Planning When To Take a Gap Year
Taking time out from education is a great way of getting a taste of the real world. Employers look favourably on gap years as a sign of independent thinking, self-motivation and are good subjects to bring up in interviews as a source of proven experience.
If you didn't take a gap year before university then you may have heard some interesting stories from your fellow students about what they got up to on theirs and want to take one yourself. If you did, then you'll know how valuable they can be and may be thinking of taking another. Here we offer some advice on how to make the most of a gap year, depending on when you take it: you might have you own ideas too, though!
During your course
Taking 12 months off from your course is not common, but that doesn't mean it can't be done. Although it can be a requirement for some subjects, such as engineering or modern languages, it can be a personal decision as well. Don't feel you have to plough your way through your course before taking steps outside of education. A gap year can be self-motivated to expand, enhance or escape studying. Perhaps you want to have time to take stock of what you've learnt so far so you're especially clued up for the crucial last phase of university.
One method is to go on a work placement or series of placements that relate to your course and put your skills to the test. This can be an ideal way to test drive jobs for when you finish, making contacts along the way. Alternatively, you could opt for charity or voluntary work, which would be excellent for your CV and give you the chance to work with a wide range of people. Choose something that interests you so you're enthusiastic and dedicated to performing as it will really boost your enjoyment. When you finish any placement, remember to get a written reference from your manager or a senior member of staff: these can be valuable to proving your skills when applying for jobs.
A gap year could also be a time to earn much needed cash, putting theory into practice or doing something you'll never return to when you graduate. With top-up fees and rising living costs, there are even more reasons why students need to fit work into their hectic schedules, but a gap year working can be a great way to replenish low financial funds while also gaining practical workplace skills. Again, try to find work that interests you and, ideally, will build on your existing skillset. Again, don't forget that reference when you finish too.
Travelling is another option and often very attractive if you choose somewhere hot! Remember that when you start work you will only get four to five weeks holiday, so if you have a burning passion to see the world, or at least a small part of it, now may be the time to act.
Working abroad is the way to go if you might not be able to afford a temporary life of leisure, though it can be hard to arrange a job before you travel. Check out internship options via UK-based firms if you can - there are many that offer places in America and Asia.
Volunteering schemes abroad are generally rewarding and, like a placement, look great on CVs. You could find yourself teaching English as a foreign language, helping on local conservation projects or building village facilities.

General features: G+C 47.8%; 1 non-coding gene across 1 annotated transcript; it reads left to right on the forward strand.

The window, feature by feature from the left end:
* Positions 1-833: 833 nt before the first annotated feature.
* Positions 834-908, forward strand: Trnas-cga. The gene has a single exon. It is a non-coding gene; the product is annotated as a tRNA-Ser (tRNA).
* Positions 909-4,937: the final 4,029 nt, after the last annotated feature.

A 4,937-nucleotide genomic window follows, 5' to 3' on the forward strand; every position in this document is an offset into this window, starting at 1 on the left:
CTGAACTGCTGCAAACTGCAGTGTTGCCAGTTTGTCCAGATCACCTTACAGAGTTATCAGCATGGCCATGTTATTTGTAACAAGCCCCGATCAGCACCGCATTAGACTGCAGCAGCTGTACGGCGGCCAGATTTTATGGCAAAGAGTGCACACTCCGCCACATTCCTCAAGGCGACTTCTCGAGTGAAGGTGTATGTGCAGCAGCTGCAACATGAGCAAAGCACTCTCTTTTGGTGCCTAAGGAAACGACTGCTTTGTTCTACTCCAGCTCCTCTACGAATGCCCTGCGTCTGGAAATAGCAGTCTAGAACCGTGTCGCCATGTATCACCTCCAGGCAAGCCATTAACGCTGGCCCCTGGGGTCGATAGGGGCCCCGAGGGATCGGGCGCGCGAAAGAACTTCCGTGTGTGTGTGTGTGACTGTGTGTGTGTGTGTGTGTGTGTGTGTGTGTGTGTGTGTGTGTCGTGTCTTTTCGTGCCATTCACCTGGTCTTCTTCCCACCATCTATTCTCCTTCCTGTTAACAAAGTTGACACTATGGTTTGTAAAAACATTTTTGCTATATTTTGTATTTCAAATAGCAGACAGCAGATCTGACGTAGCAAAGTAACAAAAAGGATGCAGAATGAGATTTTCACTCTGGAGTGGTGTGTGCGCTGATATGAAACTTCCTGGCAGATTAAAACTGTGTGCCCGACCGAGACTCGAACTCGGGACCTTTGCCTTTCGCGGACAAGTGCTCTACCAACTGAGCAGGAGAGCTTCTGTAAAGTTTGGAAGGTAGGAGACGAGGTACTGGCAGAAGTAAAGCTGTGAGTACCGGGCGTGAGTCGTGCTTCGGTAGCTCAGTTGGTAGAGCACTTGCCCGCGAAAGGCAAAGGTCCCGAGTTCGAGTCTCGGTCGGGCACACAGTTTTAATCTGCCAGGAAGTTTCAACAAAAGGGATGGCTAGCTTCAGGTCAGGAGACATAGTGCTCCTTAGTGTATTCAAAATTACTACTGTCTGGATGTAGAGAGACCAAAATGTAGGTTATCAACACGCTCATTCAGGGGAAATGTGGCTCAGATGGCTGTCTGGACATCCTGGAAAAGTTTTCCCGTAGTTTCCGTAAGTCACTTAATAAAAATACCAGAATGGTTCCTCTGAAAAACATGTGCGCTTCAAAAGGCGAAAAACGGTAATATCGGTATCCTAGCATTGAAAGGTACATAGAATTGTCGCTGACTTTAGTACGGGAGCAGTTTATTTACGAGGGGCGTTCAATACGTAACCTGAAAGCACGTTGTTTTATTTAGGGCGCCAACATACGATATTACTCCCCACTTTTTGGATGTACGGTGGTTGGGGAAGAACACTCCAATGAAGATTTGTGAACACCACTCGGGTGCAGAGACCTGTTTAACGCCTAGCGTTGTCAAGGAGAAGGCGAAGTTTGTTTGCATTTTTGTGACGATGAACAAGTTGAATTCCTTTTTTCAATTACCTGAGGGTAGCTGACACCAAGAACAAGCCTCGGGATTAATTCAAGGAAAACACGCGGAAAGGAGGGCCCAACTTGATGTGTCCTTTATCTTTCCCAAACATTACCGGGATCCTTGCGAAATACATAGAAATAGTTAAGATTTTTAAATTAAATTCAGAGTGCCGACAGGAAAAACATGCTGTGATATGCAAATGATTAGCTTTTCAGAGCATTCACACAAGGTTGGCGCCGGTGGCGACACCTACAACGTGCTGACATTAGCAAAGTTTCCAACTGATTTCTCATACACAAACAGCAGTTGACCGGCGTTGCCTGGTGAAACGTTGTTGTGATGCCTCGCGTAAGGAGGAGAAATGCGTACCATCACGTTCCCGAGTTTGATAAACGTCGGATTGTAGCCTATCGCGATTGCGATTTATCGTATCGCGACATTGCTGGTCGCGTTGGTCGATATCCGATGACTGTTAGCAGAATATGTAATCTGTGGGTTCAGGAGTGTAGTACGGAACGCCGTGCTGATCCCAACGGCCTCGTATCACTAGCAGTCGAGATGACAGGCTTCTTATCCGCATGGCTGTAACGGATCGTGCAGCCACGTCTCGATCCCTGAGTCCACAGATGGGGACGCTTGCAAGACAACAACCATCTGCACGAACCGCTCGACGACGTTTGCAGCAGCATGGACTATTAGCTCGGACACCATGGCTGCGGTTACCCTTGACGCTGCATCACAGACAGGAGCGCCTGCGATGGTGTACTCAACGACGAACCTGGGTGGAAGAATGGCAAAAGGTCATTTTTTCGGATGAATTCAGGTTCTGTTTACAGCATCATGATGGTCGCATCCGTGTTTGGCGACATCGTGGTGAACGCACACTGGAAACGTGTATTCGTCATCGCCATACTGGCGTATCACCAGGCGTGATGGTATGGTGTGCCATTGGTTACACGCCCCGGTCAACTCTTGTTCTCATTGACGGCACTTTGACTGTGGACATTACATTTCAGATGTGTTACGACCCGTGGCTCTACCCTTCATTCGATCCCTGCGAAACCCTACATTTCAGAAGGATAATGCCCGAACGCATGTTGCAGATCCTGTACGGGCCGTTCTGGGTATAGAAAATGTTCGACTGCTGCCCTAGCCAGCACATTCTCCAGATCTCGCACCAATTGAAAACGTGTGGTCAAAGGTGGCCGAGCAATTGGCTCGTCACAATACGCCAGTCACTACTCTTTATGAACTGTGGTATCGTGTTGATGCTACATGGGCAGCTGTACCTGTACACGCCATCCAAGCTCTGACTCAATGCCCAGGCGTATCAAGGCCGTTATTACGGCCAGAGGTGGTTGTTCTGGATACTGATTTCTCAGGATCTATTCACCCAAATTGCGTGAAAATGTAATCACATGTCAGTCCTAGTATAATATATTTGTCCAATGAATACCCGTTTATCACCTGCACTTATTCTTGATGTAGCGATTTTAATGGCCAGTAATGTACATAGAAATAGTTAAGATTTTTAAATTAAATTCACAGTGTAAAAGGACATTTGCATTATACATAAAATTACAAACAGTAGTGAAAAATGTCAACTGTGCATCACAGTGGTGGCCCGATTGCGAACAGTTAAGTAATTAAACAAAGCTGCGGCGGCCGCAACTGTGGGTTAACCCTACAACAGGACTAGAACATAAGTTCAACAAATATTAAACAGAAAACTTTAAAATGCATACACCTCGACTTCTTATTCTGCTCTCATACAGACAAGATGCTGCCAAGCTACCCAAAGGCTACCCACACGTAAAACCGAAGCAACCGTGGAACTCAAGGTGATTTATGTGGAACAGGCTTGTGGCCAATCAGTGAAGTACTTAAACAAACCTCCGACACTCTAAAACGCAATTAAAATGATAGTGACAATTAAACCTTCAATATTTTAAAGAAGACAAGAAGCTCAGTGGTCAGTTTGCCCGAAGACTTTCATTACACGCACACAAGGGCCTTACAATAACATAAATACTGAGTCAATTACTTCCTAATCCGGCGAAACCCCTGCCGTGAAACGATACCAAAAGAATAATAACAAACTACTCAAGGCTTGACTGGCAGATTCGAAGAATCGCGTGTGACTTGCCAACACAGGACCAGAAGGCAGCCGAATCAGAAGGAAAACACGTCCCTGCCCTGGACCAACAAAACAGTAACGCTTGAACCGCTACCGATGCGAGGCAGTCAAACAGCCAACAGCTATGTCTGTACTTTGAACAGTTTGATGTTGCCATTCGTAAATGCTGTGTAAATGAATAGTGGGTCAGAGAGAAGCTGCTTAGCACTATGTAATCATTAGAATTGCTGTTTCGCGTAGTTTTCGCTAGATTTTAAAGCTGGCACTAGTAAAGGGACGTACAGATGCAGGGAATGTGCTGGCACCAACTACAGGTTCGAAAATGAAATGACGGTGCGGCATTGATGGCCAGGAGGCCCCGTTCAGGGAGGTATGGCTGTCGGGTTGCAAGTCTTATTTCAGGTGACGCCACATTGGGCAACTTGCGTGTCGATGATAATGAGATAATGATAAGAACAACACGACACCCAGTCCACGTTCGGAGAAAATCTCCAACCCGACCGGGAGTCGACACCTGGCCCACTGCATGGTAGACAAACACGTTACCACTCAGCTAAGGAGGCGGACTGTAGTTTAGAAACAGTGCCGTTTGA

After your course
If you intend on getting a job after finishing your degree, then a gap year is normally used to do something radically different. This might be a year of travelling or working in a stop-gap job before going travelling. Both are good ways of making the most of the freedom you're given at the end of your degree. Sometimes graduate recruitment schemes can look daunting when you're still studying, or you may miss their deadlines first time round, so you could always use a year out to apply for them while working elsewhere - perhaps at a charity or on voluntary work if not paid employment.
A lot of people enjoy their time in a university town or city so much that they decide to stay there with their friends for a year or more before moving off in different directions. This can be an excellent way of gaining independence surrounded by familiar faces rather than moving elsewhere for a job in a place where you don't know anyone. Who knows, you might find that you never leave! Lining up a postgraduate course after your undergraduate degree? Then it may be a wise move to not to launch yourself straight into it following initial graduation.
You could use your new qualification to get a job that will assist with your further studies, or simply to save up some money to pay for another foray into university life; or, again, it may be time to do that travelling you have been putting off for so long. Going on a gap year abroad straight after a degree is an excellent way to sidestep the stress of finding a job and unwinding after an intense study period. Similar advice to doing a gap year during your course applies: be sure to make it enjoyable but rewarding and consider how you can ensure you can highlight the skills and experiences to employers as valuable assets in the workplace. Generally employers will look favourably on gap years as building character, independence and teamwork abilities so as long as you weren't on a beach building up a debt for months you'll have a lot to offer!